UK hedge fund manager Met Capital Management says its planned systematic Asia long/short equity strategy will attract European investors thanks to a niche stock-picking approach.

The algorithmic trading-based strategy will trade small- to large-cap stocks – with a minimum $250 million market cap – in Australia, Hong Kong, Japan, Singapore and South Korea. It is broadly based on the post-earnings stock-momentum strategy used by the firm's Met Europa Fund.

Met Capital’s proprietary algorithm scans upcoming listed company results and result calendars daily, in addition to catalysts that would affect stock price movements. “We will verify that the event has happened, then execute any resulting trades,” says chief operating officer Adam Foster. 

The volume of trades will vary, but is likely to be around 15 transactions a day, he tells AsianInvestor. The portfolio will be handled out of London, with Met co-founder Jonathan Gordon – a former proprietary trader for Banco Santander and Société Générale – serving as the primary fund manager.

Met Capital says its Asia fund will stand out among the region’s long/short equity strategies, which largely rely on fundamental analysis of stocks. “A lot of European investors are looking for exposure [in Asia]," says Foster. "We feel we’ve got a niche in the market.”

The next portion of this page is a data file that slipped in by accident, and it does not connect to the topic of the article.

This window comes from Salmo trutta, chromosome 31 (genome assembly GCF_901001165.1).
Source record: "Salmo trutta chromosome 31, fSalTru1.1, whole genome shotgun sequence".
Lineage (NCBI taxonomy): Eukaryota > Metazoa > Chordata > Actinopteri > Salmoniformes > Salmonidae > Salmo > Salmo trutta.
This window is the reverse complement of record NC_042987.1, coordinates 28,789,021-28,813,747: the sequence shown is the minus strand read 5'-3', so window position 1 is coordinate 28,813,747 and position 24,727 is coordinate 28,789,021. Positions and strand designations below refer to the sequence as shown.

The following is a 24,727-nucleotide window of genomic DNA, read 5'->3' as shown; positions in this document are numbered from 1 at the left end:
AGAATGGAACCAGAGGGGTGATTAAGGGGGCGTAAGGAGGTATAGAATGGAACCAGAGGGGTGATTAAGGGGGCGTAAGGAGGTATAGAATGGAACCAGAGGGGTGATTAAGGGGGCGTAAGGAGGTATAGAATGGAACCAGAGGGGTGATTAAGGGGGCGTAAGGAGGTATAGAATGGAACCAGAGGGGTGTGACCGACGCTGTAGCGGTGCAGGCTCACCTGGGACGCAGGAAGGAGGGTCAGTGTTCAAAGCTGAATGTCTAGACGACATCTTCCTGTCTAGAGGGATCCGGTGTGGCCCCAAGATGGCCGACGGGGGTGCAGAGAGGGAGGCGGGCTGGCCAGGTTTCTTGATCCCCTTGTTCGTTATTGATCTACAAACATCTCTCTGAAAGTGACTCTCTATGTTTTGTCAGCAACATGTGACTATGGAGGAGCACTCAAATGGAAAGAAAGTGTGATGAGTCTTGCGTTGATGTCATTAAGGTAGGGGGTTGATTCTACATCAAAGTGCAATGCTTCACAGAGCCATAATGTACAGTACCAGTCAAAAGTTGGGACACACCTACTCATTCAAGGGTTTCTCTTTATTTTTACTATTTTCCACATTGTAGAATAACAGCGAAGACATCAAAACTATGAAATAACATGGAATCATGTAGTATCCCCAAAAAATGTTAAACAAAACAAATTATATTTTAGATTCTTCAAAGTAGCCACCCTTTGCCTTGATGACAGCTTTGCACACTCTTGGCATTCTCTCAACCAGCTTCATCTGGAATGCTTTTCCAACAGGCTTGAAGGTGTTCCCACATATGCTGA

Met will start running in mid-April a managed account based on the Pacific fund strategy, on behalf of a European investor, says Foster. The firm is seeking a seed investor for the co-mingled Asia fund, which the firm aims to launch by mid-year with about $30 million in starting capital.

“We estimate the capacity to be about $1 billion,” says Foster. Fundraising will initially be focused on the UK and Europe, where the bulk of Met’s investors are based. Met Pacific targets a return of 15%-plus, with 2% management and 20% performance fees.

Met Europa, with $40 million in AUM, has returned 17.08% on an annualised basis since the strategy was launched in 2007. However, the algorithm appears to have been disconcerted by the European debt crisis, with returns of 1.17% in 2011 and -1.04% in 2010

Met Europa will differ slightly from Met Pacific in that the European fund employs additional strategies as “bolt-ons” in addition to its core algorithmic approach, including mean reversion and pairs trading, says Foster. The Asia fund, by comparison, will be “purely systematic”, he notes.

Global assets in the commodity trading adviser (CTA) hedge fund category reached a historic high of $219.6 billion in February, according to data provider Eurekahedge. The category, which includes algorithmic trading – or so-called ‘black-box’ – strategies, tend to attract greater investor attention during times of extended volatility.

Investors turn to CTAs to “diversify their portfolios and tactically position their holdings for higher bouts of volatility”, says a recent Eurekahedge report.

Man Group and Winton Capital, both based in London, and Renaissance Technologies of the US are among the biggest systematic hedge fund managers globally.